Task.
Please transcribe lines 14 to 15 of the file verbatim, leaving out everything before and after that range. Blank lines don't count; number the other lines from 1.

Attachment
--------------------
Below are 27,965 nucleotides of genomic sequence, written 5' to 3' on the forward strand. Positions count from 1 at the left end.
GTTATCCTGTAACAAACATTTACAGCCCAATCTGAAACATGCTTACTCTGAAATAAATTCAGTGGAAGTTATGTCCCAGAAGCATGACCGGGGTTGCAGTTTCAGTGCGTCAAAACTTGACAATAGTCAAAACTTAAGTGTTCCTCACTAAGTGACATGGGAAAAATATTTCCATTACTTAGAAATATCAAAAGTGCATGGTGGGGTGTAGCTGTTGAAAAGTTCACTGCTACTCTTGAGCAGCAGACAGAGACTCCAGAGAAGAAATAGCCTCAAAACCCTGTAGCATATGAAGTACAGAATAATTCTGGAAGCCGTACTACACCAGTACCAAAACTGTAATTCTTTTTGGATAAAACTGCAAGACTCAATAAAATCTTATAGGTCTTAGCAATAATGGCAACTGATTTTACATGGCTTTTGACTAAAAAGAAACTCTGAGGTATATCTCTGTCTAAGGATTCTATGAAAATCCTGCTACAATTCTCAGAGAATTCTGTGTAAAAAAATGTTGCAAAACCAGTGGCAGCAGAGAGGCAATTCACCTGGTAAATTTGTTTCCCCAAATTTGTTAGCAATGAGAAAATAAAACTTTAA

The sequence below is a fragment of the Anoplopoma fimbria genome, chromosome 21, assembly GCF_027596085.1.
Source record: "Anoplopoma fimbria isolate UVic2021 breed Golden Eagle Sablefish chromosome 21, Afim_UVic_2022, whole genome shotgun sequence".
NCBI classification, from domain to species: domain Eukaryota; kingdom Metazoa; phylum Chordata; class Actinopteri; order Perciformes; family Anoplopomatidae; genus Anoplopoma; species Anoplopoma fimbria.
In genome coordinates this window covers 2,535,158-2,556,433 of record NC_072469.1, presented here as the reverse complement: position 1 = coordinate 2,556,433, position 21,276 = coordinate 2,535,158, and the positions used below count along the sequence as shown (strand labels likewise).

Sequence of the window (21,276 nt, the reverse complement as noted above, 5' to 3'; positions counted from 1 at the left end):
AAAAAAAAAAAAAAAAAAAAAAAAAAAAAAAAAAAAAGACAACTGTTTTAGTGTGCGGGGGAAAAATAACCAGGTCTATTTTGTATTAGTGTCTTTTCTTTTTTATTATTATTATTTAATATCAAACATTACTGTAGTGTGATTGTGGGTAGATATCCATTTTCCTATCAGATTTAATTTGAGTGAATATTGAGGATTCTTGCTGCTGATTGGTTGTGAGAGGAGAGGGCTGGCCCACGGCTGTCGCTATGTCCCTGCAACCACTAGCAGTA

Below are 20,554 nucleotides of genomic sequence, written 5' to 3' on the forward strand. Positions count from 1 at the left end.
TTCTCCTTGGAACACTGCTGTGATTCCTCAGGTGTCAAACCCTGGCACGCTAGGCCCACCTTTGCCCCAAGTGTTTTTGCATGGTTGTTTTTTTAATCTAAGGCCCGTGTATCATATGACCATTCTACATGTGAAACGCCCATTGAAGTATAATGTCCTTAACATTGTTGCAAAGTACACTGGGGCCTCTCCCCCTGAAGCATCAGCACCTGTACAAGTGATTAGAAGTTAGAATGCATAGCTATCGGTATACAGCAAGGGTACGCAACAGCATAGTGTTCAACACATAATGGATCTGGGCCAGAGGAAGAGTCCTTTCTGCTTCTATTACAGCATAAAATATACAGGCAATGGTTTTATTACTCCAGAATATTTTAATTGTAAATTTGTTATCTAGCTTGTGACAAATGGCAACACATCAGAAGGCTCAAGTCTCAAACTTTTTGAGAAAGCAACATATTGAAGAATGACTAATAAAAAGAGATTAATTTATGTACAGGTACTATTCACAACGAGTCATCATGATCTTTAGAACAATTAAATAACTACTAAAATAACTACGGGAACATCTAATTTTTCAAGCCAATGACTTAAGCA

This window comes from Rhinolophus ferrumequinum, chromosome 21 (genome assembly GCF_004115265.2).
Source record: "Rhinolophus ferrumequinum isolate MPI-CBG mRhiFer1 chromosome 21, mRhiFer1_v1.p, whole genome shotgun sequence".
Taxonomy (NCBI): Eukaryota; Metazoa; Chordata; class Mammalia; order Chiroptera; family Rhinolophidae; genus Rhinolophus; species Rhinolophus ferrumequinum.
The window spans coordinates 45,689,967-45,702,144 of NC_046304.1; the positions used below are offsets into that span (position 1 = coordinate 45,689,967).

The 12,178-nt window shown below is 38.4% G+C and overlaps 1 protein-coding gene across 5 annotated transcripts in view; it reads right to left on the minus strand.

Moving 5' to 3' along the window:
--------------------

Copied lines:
The window spans coordinates 45,689,967-45,702,144 of NC_046304.1; the positions used below are offsets into that span (position 1 = coordinate 45,689,967).

The 12,178-nt window shown below is 38.4% G+C and overlaps 1 protein-coding gene across 5 annotated transcripts in view; it reads right to left on the minus strand.